Optima is engaged in the business of leasing and renting out commercial spaces and buildings to its tenants.
Optima entered into a Contract of Lease with respondent over a 131-square-meter office unit and a parking slot in the Optima Building for a period of three years.
Later, the parties amended their lease agreement by shortening the lease period to two years and five months, which is to end on 28 February 2006.
Due to the renovations in the Optima Building in January until November 2005, Hertz alleged that it experienced a 50% drop in monthly sales and a significant decrease in its personnel’s productivity, and requested a 50% discount on its rent May to August 2005.
Optima granted the request of Hertz. However, the latter still failed to pay its rentals for seven months, and its utility bills for four months.
Optima wrote to Hertz, reminding the latter that the Contract of Lease provided that the notice to negotiate its renewal must be given by the lessee at least 90 days prior to the expiration of the contract.
However, it was only on 21 December 2005 that Hertz wrote a letter belatedly advising Optima of the former’s desire to negotiate and extend the lease.
Petitioner no longer entertained respondent’s notice.
Hertz filed a Complaint for Specific Performance, Injunction and Damages and/or Sum of Money against Optima.
Hertz likewise prayed for the issuance of a TRO to enjoin petitioner from committing acts that would tend to disrupt respondent’s peaceful use and possession of the leased premises, plus damages, and costs.
Optima, demanded Hertz to surrender and vacate the leased premises in view of the expiration of the Contract of Lease. It likewise demanded payment of the rental arrearages, unpaid utility bills and other charges.
Hertz, however, refused to vacate the leased premises. As a result, Optima was constrained to file before the MeTC a Complaint for Unlawful Detainer and Damages with Prayer for the Issuance of a TRO and/or Preliminary Mandatory Injunction against Hertz.
Summons for the Unlawful Detainer Complaint was served on Henry Bobiles, quality control supervisor of Hertz, who complied with the telephone instruction of manager Rudy Tirador to receive the Summons.
Hertz filed a Motion for Leave of Court to file Answer, stating that, “in spite of the defective service of summons, [it] opted to file the instant Answer with Counterclaim with Leave of Court.”
The MeTC rendered a Decision in favor of Optima.
The RTC affirmed the MTC decision.
On appeal, the CA ruled that, due to the improper service of summons, the MeTC failed to acquire jurisdiction over the person of respondent Hertz. The appellate court thereafter reversed the RTC and remanded the case to the MeTC to ensure the proper service of summons.
Upon denial of its Motion for Reconsideration, Optima filed the instant Petition.
Whether the MeTC properly acquired jurisdiction over the person of respondent Hertz.
We grant the Petition and reverse the assailed Decision and Resolution of the appellate court.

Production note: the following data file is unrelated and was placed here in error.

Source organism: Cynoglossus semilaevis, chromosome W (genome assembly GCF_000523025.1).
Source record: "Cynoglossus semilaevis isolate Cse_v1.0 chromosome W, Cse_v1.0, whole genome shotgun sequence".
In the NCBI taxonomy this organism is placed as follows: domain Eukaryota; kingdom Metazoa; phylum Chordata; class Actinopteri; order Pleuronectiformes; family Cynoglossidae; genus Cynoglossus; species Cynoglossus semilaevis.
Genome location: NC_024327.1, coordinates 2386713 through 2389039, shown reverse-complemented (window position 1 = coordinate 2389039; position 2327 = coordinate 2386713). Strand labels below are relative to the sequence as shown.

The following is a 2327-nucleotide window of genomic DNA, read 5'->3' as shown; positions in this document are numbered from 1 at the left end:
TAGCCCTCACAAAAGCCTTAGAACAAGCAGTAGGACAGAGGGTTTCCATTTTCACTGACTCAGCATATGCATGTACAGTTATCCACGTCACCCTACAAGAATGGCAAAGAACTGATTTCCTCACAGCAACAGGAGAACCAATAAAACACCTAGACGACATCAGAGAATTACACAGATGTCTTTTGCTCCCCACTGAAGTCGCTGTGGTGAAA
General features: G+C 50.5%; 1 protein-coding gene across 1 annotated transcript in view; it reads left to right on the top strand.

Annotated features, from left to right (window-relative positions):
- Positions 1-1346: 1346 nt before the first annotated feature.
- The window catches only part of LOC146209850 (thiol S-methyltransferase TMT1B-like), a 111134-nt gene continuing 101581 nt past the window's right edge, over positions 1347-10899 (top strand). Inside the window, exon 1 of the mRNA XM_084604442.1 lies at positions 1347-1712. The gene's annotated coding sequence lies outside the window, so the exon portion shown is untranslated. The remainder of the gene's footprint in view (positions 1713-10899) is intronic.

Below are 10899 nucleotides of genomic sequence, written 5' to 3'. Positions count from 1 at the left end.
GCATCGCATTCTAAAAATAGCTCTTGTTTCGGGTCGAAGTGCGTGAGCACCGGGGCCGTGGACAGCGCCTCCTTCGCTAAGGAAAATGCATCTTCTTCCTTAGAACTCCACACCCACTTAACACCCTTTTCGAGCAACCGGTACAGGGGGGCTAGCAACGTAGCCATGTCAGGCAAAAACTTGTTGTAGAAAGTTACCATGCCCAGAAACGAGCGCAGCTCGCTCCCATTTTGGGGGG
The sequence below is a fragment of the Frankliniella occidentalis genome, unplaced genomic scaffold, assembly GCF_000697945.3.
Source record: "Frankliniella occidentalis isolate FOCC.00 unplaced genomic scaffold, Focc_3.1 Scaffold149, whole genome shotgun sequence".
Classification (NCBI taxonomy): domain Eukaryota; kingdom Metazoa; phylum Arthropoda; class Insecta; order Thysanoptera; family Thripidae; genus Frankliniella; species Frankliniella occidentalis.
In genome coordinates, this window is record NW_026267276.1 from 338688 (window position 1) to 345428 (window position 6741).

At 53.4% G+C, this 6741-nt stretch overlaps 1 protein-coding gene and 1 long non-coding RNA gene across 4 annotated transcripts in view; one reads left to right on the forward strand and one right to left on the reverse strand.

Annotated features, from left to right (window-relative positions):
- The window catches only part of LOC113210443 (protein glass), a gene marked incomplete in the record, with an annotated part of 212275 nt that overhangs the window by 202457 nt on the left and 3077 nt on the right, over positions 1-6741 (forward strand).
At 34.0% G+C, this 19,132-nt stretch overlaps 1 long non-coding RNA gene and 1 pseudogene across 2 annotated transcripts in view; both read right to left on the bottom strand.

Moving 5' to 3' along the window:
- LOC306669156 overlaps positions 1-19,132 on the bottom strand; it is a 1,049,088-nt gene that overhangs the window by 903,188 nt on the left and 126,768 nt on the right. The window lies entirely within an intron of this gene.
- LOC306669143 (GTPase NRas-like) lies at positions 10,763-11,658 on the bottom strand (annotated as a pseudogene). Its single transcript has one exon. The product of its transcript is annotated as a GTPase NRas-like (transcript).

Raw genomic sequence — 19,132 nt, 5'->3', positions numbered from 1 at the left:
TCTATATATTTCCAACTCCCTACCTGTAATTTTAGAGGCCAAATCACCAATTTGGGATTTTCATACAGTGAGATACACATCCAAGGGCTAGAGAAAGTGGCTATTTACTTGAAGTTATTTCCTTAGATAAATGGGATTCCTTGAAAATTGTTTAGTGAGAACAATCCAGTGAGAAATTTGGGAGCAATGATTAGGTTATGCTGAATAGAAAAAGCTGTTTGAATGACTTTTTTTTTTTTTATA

The MeTC acquired jurisdiction over the person of respondent Hertz.
In civil cases, jurisdiction over the person of the defendant may be acquired either by service of summons or by the defendant’s voluntary appearance in court and submission to its authority.
In this case, the MeTC acquired jurisdiction over the person of respondent Hertz by reason of the latter’s voluntary appearance in court.
In Philippine Commercial International Bank v. Spouses Dy, we had occasion to state:
Preliminarily, jurisdiction over the defendant in a civil case is acquired either by the coercive power of legal processes exerted over his person, or his voluntary appearance in court.
As a general proposition, one who seeks an affirmative relief is deemed to have submitted to the jurisdiction of the court.
It is by reason of this rule that we have had occasion to declare that the filing of motions to admit answer, for additional time to file answer, for reconsideration of a default judgment, and to lift order of default with motion for reconsideration, is considered voluntary submission to the court’s jurisdiction.
This, however, is tempered by the concept of conditional appearance, such that a party who makes a special appearance to challenge, among others, the court’s jurisdiction over his person cannot be considered to have submitted to its authority.
Prescinding from the foregoing, it is thus clear that:
- Special appearance operates as an exception to the general rule on voluntary appearance;
- Accordingly, objections to the jurisdiction of the court over the person of the defendant must be explicitly made, i.e., set forth in an unequivocal manner; and
- Failure to do so constitutes voluntary submission to the jurisdiction of the court, especially in instances where a pleading or motion seeking affirmative relief is filed and submitted to the court for resolution.
We therefore rule that, by virtue of the voluntary appearance of respondent Hertz before the MeTC, through the filing of its Answer with Counterclaim, the trial court acquired jurisdiction over it.